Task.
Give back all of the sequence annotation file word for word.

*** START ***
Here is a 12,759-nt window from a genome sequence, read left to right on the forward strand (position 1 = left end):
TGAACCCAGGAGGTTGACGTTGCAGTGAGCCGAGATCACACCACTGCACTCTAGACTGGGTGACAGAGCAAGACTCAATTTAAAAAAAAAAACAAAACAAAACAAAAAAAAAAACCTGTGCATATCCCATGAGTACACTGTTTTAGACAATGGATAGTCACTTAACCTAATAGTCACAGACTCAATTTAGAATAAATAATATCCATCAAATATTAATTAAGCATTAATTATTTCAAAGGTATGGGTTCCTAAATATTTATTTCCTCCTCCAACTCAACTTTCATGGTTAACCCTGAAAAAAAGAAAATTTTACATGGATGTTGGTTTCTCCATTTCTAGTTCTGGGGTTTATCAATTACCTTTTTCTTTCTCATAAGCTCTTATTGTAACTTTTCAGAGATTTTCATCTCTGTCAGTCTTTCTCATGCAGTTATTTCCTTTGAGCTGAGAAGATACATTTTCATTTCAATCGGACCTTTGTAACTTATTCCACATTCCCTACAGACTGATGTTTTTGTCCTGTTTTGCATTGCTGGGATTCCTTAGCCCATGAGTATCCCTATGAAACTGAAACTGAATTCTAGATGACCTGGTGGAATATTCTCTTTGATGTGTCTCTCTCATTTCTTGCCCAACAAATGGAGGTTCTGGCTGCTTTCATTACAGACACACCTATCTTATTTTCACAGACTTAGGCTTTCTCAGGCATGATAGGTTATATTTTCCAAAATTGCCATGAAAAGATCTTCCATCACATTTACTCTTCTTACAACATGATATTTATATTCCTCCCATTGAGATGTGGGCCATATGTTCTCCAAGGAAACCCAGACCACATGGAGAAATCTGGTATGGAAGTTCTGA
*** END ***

Here is a 12,759-nt window from a genome sequence, read left to right on the forward strand (position 1 = left end):
TGAACCCAGGAGGTTGACGTTGCAGTGAGCCGAGATCACACCACTGCACTCTAGACTGGGTGACAGAGCAAGACTCAATTTAAAAAAAAAAACAAAACAAAACAAAAAAAAAAACCTGTGCATATCCCATGAGTACACTGTTTTAGACAATGGATAGTCACTTAACCTAATAGTCACAGACTCAATTTAGAATAAATAATATCCATCAAATATTAATTAAGCATTAATTATTTCAAAGGTATGGGTTCCTAAATATTTATTTCCTCCTCCAACTCAACTTTCATGGTTAACCCTGAAAAAAAGAAAATTTTACATGGATGTTGGTTTCTCCATTTCTAGTTCTGGGGTTTATCAATTACCTTTTTCTTTCTCATAAGCTCTTATTGTAACTTTTCAGAGATTTTCATCTCTGTCAGTCTTTCTCATGCAGTTATTTCCTTTGAGCTGAGAAGATACATTTTCATTTCAATCGGACCTTTGTAACTTATTCCACATTCCCTACAGACTGATGTTTTTGTCCTGTTTTGCATTGCTGGGATTCCTTAGCCCATGAGTATCCCTATGAAACTGAAACTGAATTCTAGATGACCTGGTGGAATATTCTCTTTGATGTGTCTCTCTCATTTCTTGCCCAACAAATGGAGGTTCTGGCTGCTTTCATTACAGACACACCTATCTTATTTTCACAGACTTAGGCTTTCTCAGGCATGATAGGTTATATTTTCCAAAATTGCCATGAAAAGATCTTCCATCACATTTACTCTTCTTACAACATGATATTTATATTCCTCCCATTGAGATGTGGGCCATATGTTCTCCAAGGAAACCCAGACCACATGGAGAAATCTGGTATGGAAGTTCTGA